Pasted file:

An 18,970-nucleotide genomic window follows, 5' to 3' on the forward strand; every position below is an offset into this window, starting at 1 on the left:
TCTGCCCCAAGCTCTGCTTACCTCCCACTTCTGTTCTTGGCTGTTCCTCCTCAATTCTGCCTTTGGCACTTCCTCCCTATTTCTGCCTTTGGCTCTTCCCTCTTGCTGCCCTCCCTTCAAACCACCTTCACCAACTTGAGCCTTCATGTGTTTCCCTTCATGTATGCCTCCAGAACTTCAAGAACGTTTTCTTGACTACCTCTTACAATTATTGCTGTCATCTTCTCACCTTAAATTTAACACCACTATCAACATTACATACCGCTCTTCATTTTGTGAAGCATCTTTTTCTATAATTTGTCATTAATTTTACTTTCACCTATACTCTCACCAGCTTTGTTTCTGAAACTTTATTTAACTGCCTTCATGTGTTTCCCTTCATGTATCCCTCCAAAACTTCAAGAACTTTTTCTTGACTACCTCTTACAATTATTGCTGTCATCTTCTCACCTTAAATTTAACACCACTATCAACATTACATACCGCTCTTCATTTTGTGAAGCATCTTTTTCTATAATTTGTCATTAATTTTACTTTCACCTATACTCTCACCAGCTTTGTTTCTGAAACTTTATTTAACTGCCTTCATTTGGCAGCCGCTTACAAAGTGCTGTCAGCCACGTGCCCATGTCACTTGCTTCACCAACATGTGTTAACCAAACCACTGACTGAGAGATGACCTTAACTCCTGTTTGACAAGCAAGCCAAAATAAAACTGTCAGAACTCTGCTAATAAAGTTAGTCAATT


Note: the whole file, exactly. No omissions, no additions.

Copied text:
An 18,970-nucleotide genomic window follows, 5' to 3' on the forward strand; every position below is an offset into this window, starting at 1 on the left:
TCTGCCCCAAGCTCTGCTTACCTCCCACTTCTGTTCTTGGCTGTTCCTCCTCAATTCTGCCTTTGGCACTTCCTCCCTATTTCTGCCTTTGGCTCTTCCCTCTTGCTGCCCTCCCTTCAAACCACCTTCACCAACTTGAGCCTTCATGTGTTTCCCTTCATGTATGCCTCCAGAACTTCAAGAACGTTTTCTTGACTACCTCTTACAATTATTGCTGTCATCTTCTCACCTTAAATTTAACACCACTATCAACATTACATACCGCTCTTCATTTTGTGAAGCATCTTTTTCTATAATTTGTCATTAATTTTACTTTCACCTATACTCTCACCAGCTTTGTTTCTGAAACTTTATTTAACTGCCTTCATGTGTTTCCCTTCATGTATCCCTCCAAAACTTCAAGAACTTTTTCTTGACTACCTCTTACAATTATTGCTGTCATCTTCTCACCTTAAATTTAACACCACTATCAACATTACATACCGCTCTTCATTTTGTGAAGCATCTTTTTCTATAATTTGTCATTAATTTTACTTTCACCTATACTCTCACCAGCTTTGTTTCTGAAACTTTATTTAACTGCCTTCATTTGGCAGCCGCTTACAAAGTGCTGTCAGCCACGTGCCCATGTCACTTGCTTCACCAACATGTGTTAACCAAACCACTGACTGAGAGATGACCTTAACTCCTGTTTGACAAGCAAGCCAAAATAAAACTGTCAGAACTCTGCTAATAAAGTTAGTCAATT